How does a problematic weight—whether it’s too high or too low—affect fertility? A recent study of 1,950 women currently attempting pregnancy found that being overweight or obese in adulthood, gaining weight in adulthood and being underweight at age 18 were associated with modest reductions in the ability to have children.
In the study, published in the journal Obstetrics and Gynecology, participants reported their own height, current weight and weight at age 18 and every three to six months thereafter. They also reported the current duration of their pregnancy attempt. Duration is a measure of fertility—the longer it takes to get pregnant, the less successful one is.
The study found that:
• For every 5-kilogram (11-pound) increase in body weight from age 18, current duration of pregnancy attempt increased by 5%.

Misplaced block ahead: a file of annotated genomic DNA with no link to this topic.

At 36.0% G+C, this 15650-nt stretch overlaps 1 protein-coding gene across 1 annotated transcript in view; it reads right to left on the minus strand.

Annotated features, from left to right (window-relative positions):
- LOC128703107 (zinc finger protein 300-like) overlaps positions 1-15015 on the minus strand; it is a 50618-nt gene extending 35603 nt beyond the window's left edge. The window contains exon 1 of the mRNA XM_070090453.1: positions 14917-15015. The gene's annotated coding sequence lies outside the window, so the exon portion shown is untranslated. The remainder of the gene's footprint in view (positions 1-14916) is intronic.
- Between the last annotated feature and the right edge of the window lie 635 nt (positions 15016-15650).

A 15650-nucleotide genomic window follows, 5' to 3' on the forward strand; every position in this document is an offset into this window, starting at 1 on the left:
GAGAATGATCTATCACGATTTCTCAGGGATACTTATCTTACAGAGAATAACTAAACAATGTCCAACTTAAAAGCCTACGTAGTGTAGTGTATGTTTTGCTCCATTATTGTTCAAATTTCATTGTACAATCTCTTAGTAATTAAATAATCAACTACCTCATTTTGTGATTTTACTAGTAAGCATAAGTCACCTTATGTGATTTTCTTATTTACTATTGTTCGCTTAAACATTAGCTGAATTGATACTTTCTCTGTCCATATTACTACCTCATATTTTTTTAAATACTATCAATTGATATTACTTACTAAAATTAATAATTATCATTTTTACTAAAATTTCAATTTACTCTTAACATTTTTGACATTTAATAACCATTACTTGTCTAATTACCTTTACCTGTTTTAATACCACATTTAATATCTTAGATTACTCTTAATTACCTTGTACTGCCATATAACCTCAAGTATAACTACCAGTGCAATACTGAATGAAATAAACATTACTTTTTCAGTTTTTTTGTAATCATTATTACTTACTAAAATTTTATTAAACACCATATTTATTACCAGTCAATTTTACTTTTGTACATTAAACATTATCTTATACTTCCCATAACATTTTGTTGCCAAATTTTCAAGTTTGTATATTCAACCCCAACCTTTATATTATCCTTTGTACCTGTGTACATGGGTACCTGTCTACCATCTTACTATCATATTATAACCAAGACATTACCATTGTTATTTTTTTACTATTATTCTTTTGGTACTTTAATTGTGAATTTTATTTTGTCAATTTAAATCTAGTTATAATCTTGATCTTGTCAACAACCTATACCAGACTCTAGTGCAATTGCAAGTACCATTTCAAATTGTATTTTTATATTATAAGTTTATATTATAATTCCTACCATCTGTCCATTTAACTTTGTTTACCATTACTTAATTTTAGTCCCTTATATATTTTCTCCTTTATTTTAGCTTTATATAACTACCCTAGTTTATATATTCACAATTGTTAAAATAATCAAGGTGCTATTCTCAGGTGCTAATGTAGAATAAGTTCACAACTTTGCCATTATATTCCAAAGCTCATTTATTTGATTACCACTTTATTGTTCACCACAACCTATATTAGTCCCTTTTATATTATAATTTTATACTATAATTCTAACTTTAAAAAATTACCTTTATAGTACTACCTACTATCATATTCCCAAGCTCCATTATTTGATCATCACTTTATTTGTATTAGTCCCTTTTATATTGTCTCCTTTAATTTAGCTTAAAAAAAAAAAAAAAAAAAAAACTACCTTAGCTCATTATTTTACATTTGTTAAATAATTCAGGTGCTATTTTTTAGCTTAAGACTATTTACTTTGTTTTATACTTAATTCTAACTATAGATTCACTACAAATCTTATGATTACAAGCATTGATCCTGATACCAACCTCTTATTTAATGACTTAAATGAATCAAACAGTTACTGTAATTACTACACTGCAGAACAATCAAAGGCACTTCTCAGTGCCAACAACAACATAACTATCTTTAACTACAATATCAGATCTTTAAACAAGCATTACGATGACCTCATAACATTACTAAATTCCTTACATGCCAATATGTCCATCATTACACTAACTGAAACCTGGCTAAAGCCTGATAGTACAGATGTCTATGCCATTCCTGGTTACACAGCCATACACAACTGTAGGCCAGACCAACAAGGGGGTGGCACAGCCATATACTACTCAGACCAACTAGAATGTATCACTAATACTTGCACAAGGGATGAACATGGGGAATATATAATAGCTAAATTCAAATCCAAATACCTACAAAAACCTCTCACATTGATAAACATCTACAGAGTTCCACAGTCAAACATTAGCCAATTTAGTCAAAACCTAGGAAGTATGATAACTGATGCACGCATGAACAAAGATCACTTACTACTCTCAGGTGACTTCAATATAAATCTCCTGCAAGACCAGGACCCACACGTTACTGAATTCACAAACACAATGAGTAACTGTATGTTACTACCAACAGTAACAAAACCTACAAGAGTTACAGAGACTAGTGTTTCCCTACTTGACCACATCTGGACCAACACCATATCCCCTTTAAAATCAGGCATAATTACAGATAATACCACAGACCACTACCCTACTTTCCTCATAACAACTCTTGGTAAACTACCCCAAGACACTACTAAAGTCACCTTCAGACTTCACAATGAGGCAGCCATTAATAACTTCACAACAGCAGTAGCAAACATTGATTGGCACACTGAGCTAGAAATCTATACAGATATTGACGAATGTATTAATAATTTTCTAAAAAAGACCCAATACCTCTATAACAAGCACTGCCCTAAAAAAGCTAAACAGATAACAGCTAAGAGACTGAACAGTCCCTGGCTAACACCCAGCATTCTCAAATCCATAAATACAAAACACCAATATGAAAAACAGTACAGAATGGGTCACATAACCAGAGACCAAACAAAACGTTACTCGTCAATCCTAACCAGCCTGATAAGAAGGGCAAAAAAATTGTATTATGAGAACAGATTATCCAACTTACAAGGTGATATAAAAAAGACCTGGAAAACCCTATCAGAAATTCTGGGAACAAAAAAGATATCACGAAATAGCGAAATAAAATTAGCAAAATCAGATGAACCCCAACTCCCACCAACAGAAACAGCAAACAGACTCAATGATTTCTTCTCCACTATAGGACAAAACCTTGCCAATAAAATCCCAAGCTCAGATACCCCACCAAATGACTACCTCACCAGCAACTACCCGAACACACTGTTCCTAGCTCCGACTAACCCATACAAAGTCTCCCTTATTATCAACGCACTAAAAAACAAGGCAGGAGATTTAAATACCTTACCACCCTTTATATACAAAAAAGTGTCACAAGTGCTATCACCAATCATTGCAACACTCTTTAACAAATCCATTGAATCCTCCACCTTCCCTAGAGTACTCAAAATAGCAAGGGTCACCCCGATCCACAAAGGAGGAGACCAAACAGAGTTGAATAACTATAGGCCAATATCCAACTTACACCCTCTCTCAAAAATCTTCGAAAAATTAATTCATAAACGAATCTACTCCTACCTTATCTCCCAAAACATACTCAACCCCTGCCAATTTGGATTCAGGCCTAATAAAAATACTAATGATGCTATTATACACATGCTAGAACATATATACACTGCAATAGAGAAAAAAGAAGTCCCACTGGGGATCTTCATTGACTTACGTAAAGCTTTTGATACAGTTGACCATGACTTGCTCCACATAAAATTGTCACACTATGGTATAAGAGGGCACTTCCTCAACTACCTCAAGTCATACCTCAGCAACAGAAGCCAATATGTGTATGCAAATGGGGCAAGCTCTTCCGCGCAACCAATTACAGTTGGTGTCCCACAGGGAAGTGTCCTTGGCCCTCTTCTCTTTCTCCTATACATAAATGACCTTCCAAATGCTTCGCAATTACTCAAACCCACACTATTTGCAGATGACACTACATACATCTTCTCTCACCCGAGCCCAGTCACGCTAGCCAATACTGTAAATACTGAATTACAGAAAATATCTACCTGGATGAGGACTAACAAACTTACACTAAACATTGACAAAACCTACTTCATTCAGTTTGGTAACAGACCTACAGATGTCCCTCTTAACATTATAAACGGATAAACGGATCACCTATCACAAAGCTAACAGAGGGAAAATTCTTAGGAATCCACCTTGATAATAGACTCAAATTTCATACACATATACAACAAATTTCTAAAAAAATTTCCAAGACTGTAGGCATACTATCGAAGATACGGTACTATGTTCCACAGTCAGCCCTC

• Compared with women who maintained their weight, the duration was 0.5 months shorter in those who lost weight, 0.3 months longer for those who gained between 4 and 19.9 kilograms (9 to 44 pounds), and 1.4 months longer for those who gained 20 kilograms (44 pounds) or more.
• Being underweight at age 18 years was associated with a longer current duration of pregnancy attempt compared with women of normal weight.
• Being overweight or obese at age 18 was not associated with a change in fertility rates.
The takeaway: If you are trying to get pregnant, be sure to work with your doctors on weight control.